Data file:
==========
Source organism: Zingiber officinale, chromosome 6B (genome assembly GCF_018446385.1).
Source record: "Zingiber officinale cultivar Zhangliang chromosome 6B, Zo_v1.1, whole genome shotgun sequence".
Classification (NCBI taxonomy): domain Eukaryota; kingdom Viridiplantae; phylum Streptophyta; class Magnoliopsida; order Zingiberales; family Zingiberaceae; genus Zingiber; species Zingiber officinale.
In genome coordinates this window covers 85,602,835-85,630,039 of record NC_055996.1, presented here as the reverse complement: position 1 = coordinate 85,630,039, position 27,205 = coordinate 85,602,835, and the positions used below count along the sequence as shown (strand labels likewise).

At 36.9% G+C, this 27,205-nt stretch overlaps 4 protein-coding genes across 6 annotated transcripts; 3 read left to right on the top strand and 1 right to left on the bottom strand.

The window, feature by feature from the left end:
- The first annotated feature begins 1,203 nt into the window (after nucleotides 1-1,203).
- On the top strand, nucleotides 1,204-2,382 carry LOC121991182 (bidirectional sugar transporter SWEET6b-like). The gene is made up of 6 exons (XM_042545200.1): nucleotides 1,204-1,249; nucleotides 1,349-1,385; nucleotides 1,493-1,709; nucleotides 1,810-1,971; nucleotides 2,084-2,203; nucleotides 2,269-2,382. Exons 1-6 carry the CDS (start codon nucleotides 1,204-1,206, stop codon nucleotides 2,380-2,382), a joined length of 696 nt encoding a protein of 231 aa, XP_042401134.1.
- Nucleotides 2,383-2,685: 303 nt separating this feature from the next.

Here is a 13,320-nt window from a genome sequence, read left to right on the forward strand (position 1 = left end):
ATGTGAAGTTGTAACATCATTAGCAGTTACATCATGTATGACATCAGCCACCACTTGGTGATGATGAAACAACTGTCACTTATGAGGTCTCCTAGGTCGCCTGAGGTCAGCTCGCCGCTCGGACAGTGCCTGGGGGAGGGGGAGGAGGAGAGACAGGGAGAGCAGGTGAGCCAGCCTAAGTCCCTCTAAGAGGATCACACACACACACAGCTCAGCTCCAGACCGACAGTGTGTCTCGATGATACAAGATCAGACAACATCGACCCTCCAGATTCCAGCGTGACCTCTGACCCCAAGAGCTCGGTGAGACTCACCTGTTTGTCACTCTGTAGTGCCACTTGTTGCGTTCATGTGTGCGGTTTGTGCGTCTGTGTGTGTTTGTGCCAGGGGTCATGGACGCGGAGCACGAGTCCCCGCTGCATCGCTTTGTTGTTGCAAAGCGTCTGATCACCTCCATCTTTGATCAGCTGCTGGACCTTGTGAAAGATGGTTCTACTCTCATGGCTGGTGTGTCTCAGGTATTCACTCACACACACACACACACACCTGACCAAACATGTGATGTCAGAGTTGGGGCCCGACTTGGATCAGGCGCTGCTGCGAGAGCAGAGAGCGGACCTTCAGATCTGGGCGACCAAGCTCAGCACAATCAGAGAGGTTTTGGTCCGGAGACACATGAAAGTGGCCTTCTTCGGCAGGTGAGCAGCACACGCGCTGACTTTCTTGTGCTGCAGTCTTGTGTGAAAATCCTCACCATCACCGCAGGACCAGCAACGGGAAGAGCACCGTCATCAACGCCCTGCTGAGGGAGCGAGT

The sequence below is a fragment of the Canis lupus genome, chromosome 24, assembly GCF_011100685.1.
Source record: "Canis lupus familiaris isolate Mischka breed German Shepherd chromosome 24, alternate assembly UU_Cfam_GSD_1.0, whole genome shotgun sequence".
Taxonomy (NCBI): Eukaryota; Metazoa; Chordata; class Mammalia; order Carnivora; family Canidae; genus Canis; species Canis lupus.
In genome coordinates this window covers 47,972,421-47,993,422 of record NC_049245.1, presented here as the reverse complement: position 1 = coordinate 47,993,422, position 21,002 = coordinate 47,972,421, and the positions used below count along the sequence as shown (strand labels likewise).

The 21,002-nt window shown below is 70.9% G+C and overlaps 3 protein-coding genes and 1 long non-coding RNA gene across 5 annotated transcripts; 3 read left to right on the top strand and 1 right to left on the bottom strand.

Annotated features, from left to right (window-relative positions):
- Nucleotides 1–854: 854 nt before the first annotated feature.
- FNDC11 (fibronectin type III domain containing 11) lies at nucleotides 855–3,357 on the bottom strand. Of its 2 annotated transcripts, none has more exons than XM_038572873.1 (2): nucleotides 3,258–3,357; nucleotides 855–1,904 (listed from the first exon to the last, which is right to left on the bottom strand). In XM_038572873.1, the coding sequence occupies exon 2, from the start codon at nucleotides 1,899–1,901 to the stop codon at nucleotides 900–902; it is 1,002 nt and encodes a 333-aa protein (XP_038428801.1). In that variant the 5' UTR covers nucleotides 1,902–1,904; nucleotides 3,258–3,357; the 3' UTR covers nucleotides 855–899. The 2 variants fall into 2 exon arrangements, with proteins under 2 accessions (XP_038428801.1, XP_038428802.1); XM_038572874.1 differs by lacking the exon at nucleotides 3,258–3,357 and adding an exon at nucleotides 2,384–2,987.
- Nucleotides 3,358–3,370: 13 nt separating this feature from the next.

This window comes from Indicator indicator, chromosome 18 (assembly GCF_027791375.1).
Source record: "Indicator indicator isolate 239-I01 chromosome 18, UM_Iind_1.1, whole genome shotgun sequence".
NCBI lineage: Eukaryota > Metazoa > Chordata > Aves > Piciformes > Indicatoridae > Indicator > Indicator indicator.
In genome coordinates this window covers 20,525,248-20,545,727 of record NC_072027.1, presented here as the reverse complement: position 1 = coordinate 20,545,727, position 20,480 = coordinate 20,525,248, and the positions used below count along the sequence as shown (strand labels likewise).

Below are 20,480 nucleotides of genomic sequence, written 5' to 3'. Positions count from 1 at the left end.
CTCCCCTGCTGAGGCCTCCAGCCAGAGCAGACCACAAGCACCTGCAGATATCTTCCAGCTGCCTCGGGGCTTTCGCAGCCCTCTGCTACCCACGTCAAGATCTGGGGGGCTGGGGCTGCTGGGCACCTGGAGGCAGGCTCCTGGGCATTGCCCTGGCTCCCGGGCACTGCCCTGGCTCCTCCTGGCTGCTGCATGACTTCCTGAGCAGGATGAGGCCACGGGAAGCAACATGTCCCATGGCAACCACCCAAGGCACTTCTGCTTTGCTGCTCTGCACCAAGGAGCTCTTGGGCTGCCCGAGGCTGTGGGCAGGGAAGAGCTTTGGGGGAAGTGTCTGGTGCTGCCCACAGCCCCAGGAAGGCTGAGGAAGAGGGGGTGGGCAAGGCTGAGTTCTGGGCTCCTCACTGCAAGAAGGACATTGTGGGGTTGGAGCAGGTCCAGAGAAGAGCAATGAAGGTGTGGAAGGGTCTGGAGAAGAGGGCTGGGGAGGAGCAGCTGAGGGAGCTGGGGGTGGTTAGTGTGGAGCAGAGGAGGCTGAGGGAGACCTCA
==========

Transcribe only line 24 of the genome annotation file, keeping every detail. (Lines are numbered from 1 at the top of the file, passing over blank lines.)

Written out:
In genome coordinates this window covers 20,525,248-20,545,727 of record NC_072027.1, presented here as the reverse complement: position 1 = coordinate 20,545,727, position 20,480 = coordinate 20,525,248, and the positions used below count along the sequence as shown (strand labels likewise).